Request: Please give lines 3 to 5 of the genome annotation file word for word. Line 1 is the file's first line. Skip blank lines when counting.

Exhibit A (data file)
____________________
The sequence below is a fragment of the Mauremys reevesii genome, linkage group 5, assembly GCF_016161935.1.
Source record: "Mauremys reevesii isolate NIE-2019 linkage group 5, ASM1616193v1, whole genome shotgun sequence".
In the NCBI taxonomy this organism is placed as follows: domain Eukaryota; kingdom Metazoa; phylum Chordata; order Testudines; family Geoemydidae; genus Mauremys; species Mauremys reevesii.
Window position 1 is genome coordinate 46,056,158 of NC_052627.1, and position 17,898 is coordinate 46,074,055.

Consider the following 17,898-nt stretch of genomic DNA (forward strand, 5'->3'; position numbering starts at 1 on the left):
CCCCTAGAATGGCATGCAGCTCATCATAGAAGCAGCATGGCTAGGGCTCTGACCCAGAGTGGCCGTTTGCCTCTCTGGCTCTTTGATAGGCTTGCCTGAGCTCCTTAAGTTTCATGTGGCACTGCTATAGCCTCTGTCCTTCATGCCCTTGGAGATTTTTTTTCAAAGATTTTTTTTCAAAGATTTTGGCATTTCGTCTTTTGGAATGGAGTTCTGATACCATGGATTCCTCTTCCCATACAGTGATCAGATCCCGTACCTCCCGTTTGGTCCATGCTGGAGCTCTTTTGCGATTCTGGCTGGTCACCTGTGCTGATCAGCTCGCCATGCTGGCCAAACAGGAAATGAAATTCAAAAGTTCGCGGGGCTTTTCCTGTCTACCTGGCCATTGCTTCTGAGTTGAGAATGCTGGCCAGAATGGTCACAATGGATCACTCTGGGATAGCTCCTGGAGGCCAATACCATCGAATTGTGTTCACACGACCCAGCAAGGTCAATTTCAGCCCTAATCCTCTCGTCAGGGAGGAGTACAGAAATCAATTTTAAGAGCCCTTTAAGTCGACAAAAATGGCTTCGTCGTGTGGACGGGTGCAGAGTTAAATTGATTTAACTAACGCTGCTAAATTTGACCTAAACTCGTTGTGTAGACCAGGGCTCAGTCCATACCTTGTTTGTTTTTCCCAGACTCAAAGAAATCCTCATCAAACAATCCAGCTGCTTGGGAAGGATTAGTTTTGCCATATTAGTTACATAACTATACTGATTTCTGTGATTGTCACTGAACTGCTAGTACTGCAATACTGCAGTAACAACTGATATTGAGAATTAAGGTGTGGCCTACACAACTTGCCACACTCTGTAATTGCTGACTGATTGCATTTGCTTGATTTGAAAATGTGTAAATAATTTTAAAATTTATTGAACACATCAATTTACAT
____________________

In the NCBI taxonomy this organism is placed as follows: domain Eukaryota; kingdom Metazoa; phylum Chordata; order Testudines; family Geoemydidae; genus Mauremys; species Mauremys reevesii.
Window position 1 is genome coordinate 46,056,158 of NC_052627.1, and position 17,898 is coordinate 46,074,055.

Consider the following 17,898-nt stretch of genomic DNA (forward strand, 5'->3'; position numbering starts at 1 on the left):